Deals

Tara Lachapelle is a Bloomberg Gadfly columnist covering deals. She previously wrote an M&A column for Bloomberg News.

Well, if they hadn't already, Viacom Inc. shareholders finally get all those memes about 2016 being a lousy year. The television network owner was going to sell off its Paramount Pictures movie studio, then it wasn't. It was going to merge with CBS Corp., now it's not. 

Whiplash
Hope for a merger with CBS had been propping up Viacom's stock, but deal talks have ended
Source: Bloomberg

Shari Redstone, the daughter of elderly media mogul Sumner Redstone, was the driving force behind the potential CBS-Viacom tie-up but has suddenly changed her mind -- and that pretty much shuts the door on any deal. The Redstones control both companies through voting stock, while Shari is also vice chairman of both boards. In a letter Monday, she and her 93-year-old bedridden dad said they've been impressed with Viacom's new strategy under interim CEO Bob Bakish and that the duo now prefers to see the companies remain separate.

While Viacom shares are sinking lower, the change of plans is good news for CBS Chief Les Moonves, who certainly wasn't thrilled about the prospect of having to run Viacom's challenged networks. He's used to managing a healthy business and focusing on how CBS maintains its lead. As I've written before, even though Viacom's MTV, VH1 and Comedy Central all should have had a unique edge in capturing millennial viewers, they've floundered. And despite the Redstone's upbeat tone in their letter, Viacom's revenue plunged 15 percent in its most recent quarter.

Headed for a Debt Downgrade?
The yield on Viacom's bonds surged Monday following news that the company won't be merging with CBS, leaving it to work on a turnaround on its own
Source: Bloomberg

Monday's news will be interpreted as a win for Moonves, who was said to only be willing to go along with the deal if he could get control over the Redstone family's voting shares. Nice try, Les. But it also means things could get really interesting for CBS. 

In the time since Shari Redstone shook things up and recommended a deal, there has been meaningful M&A movement in the industry. AT&T Inc. is seeking approval to buy Time Warner Inc., the owner of CNN, TBS and HBO, for $108.7 billion. Even as media executives such as Moonves play cool about it, the megamerger has members of government -- ostensibly including President-elect Donald Trump -- up in arms.  Also, Rupert Murdoch's 21st Century Fox Inc., which bid for Time Warner a couple years ago, is now seeking to take full control of the U.K.'s Sky Plc, and Comcast Corp., which owns NBCUniversal, is plotting its expansion into the wireless phone market. 

Media on the Move
A decade ago, industry deals centered on publishing companies. Then media M&A surged again in 2014-2015 as pay-TV providers consolidated. Has AT&T kicked off another wave, this time for content?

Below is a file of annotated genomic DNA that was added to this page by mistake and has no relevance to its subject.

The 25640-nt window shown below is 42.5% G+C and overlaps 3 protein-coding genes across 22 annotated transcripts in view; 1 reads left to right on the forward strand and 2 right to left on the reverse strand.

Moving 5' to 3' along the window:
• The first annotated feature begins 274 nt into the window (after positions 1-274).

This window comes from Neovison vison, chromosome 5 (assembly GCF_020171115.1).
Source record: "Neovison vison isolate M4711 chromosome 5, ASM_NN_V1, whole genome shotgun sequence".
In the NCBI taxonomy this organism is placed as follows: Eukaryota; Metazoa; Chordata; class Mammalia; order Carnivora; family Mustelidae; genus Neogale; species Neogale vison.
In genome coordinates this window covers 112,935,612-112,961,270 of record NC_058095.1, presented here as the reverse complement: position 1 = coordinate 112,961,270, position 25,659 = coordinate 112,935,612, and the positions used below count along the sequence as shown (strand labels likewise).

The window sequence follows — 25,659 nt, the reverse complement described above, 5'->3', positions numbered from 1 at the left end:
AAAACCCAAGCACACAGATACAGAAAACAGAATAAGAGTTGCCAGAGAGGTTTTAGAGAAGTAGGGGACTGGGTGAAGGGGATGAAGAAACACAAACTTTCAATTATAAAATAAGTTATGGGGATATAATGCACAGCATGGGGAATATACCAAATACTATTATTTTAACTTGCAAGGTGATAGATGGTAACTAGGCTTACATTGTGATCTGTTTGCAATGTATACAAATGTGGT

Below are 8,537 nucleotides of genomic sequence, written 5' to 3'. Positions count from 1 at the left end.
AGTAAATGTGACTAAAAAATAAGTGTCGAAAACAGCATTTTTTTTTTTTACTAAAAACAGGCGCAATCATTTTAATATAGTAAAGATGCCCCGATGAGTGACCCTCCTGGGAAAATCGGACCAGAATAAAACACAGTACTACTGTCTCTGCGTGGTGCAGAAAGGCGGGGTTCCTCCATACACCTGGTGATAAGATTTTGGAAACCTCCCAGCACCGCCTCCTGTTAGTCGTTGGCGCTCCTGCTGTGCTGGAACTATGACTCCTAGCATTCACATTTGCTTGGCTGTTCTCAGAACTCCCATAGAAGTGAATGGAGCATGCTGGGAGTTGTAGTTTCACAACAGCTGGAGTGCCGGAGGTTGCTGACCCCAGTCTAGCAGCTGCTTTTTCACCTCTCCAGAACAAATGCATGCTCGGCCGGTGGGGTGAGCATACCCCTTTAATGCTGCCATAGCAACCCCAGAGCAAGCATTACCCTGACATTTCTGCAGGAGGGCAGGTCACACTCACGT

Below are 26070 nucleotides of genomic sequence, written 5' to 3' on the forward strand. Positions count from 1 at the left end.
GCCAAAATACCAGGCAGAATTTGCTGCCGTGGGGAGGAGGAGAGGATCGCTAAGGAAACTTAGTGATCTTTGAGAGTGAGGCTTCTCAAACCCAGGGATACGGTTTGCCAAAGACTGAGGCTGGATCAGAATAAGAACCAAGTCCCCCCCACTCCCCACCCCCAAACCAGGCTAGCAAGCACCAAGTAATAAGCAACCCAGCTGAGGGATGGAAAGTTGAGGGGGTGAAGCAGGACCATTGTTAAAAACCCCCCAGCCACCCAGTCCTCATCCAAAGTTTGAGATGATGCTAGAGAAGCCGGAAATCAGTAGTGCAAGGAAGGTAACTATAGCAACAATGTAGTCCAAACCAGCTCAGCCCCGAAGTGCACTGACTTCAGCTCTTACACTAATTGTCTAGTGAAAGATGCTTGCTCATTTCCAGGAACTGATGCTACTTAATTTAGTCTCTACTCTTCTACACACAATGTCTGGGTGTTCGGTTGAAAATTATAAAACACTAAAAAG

Source: Bloomberg

CBS has had wandering eyes, too. It was said to have been in the bidding for Starz, which recently sold to Lions Gate Entertainment Corp. CBS has also long been seen as a prospective buyer for AMC Networks Inc., whose stock has taken a bath this year as it became apparent just how reliant the media company is on the aging "Walking Dead" series. 

But think bigger: How about CBS and ESPN getting together? I've been writing this year about how Walt Disney Co. may be increasingly inclined to spin off or sell its struggling yet ultra-valuable ESPN network, and the idea has been catching on. CBS, which airs "Thursday Night Football" and recently obtained rights to carry NFL games on its CBS All Access streaming service, could look to double down by opportunistically seizing a deal for ESPN.

Let's even take it a bit further: As media dealmaker extraordinaire John Malone recently suggested, a cleaner Disney (sans ESPN) could become a target for Apple Inc. (I would add Verizon Communications Inc. or Charter Communications Inc. to the list of potential media buyers). The same can be said for CBS. It could attract a tech giant like Apple or a telecom company -- and for all we know, this may be more than hypothetical, which would be a possible explanation for why the Redstones unexpectedly ditched the Viacom merger plan.

Also, structuring a deal between CBS and Viacom that would please both sides seemed insurmountable. Why should CBS pay a premium for a company doing worse than itself to gain assets that it doesn't need?

Bookends
CBS is among the most highly valued entertainment-media stocks, while its former other half, Viacom, is the cheapest
Source: Bloomberg

It's tough to see how any of this is good news for Viacom, however. The company isn't likely to draw other suitors for the time being, and so Bakish will need to make the long-awaited turnaround happen -- and fast, as we know Shari Redstone won't hesitate to replace an ineffective CEO. 

This column does not necessarily reflect the opinion of Bloomberg LP and its owners.

  1. Bloomberg News reports that Bakish will be named Viacom's permanent leader, filling a vacancy left by Philippe Dauman, a one-time friend of Sumner's who was pushed out following the bitter battle with Shari earlier this year.

  2. Although, investors as well as Bloomberg's Alex Sherman and I think the AT&T-Time Warner merger will get done

To contact the author of this story:
Tara Lachapelle in New York at tlachapelle@bloomberg.net

To contact the editor responsible for this story:
Beth Williams at bewilliams@bloomberg.net